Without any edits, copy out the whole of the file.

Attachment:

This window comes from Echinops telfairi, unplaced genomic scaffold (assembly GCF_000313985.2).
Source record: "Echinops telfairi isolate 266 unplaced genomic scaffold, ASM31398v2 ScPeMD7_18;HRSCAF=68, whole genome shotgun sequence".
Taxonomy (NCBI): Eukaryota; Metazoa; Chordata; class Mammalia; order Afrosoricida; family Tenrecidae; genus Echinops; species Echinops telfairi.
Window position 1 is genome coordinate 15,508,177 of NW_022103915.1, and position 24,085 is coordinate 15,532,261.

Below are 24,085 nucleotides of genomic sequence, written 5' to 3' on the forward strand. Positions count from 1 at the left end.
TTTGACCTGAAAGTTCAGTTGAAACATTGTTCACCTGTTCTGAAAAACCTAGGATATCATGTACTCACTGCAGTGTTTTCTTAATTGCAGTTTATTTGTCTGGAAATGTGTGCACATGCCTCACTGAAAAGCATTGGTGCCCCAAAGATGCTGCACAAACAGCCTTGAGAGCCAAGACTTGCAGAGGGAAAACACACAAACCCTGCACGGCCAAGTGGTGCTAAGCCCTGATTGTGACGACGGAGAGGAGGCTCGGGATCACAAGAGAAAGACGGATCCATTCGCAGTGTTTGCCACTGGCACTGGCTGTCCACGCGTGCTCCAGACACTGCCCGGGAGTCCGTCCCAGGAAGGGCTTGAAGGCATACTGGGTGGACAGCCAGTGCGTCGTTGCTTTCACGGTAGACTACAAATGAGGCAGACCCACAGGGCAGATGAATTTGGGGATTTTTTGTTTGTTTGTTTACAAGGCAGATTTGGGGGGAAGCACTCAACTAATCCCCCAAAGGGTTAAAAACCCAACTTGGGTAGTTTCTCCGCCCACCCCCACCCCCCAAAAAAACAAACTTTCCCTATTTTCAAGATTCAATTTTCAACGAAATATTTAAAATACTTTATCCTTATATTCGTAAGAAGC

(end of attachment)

This window comes from Echinops telfairi, unplaced genomic scaffold (assembly GCF_000313985.2).
Source record: "Echinops telfairi isolate 266 unplaced genomic scaffold, ASM31398v2 ScPeMD7_18;HRSCAF=68, whole genome shotgun sequence".
Taxonomy (NCBI): Eukaryota; Metazoa; Chordata; class Mammalia; order Afrosoricida; family Tenrecidae; genus Echinops; species Echinops telfairi.
Window position 1 is genome coordinate 15,508,177 of NW_022103915.1, and position 24,085 is coordinate 15,532,261.

Below are 24,085 nucleotides of genomic sequence, written 5' to 3' on the forward strand. Positions count from 1 at the left end.
TTTGACCTGAAAGTTCAGTTGAAACATTGTTCACCTGTTCTGAAAAACCTAGGATATCATGTACTCACTGCAGTGTTTTCTTAATTGCAGTTTATTTGTCTGGAAATGTGTGCACATGCCTCACTGAAAAGCATTGGTGCCCCAAAGATGCTGCACAAACAGCCTTGAGAGCCAAGACTTGCAGAGGGAAAACACACAAACCCTGCACGGCCAAGTGGTGCTAAGCCCTGATTGTGACGACGGAGAGGAGGCTCGGGATCACAAGAGAAAGACGGATCCATTCGCAGTGTTTGCCACTGGCACTGGCTGTCCACGCGTGCTCCAGACACTGCCCGGGAGTCCGTCCCAGGAAGGGCTTGAAGGCATACTGGGTGGACAGCCAGTGCGTCGTTGCTTTCACGGTAGACTACAAATGAGGCAGACCCACAGGGCAGATGAATTTGGGGATTTTTTGTTTGTTTGTTTACAAGGCAGATTTGGGGGGAAGCACTCAACTAATCCCCCAAAGGGTTAAAAACCCAACTTGGGTAGTTTCTCCGCCCACCCCCACCCCCCAAAAAAACAAACTTTCCCTATTTTCAAGATTCAATTTTCAACGAAATATTTAAAATACTTTATCCTTATATTCGTAAGAAGC